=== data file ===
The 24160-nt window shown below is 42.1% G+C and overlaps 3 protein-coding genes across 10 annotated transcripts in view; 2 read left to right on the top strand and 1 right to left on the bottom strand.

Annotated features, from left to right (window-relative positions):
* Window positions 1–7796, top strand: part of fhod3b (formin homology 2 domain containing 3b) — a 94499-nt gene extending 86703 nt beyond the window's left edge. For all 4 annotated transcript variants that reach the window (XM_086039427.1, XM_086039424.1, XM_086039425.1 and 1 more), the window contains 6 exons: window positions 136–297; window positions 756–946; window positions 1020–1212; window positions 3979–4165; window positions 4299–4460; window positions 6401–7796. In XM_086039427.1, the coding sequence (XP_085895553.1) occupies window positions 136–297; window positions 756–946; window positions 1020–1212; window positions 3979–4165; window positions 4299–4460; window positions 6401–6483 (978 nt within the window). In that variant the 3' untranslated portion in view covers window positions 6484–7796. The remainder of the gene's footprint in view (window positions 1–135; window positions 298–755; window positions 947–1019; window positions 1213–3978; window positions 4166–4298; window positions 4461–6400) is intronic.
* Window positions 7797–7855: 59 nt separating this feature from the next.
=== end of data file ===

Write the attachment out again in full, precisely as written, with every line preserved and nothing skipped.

The 24160-nt window shown below is 42.1% G+C and overlaps 3 protein-coding genes across 10 annotated transcripts in view; 2 read left to right on the top strand and 1 right to left on the bottom strand.

Annotated features, from left to right (window-relative positions):
* Window positions 1–7796, top strand: part of fhod3b (formin homology 2 domain containing 3b) — a 94499-nt gene extending 86703 nt beyond the window's left edge. For all 4 annotated transcript variants that reach the window (XM_086039427.1, XM_086039424.1, XM_086039425.1 and 1 more), the window contains 6 exons: window positions 136–297; window positions 756–946; window positions 1020–1212; window positions 3979–4165; window positions 4299–4460; window positions 6401–7796. In XM_086039427.1, the coding sequence (XP_085895553.1) occupies window positions 136–297; window positions 756–946; window positions 1020–1212; window positions 3979–4165; window positions 4299–4460; window positions 6401–6483 (978 nt within the window). In that variant the 3' untranslated portion in view covers window positions 6484–7796. The remainder of the gene's footprint in view (window positions 1–135; window positions 298–755; window positions 947–1019; window positions 1213–3978; window positions 4166–4298; window positions 4461–6400) is intronic.
* Window positions 7797–7855: 59 nt separating this feature from the next.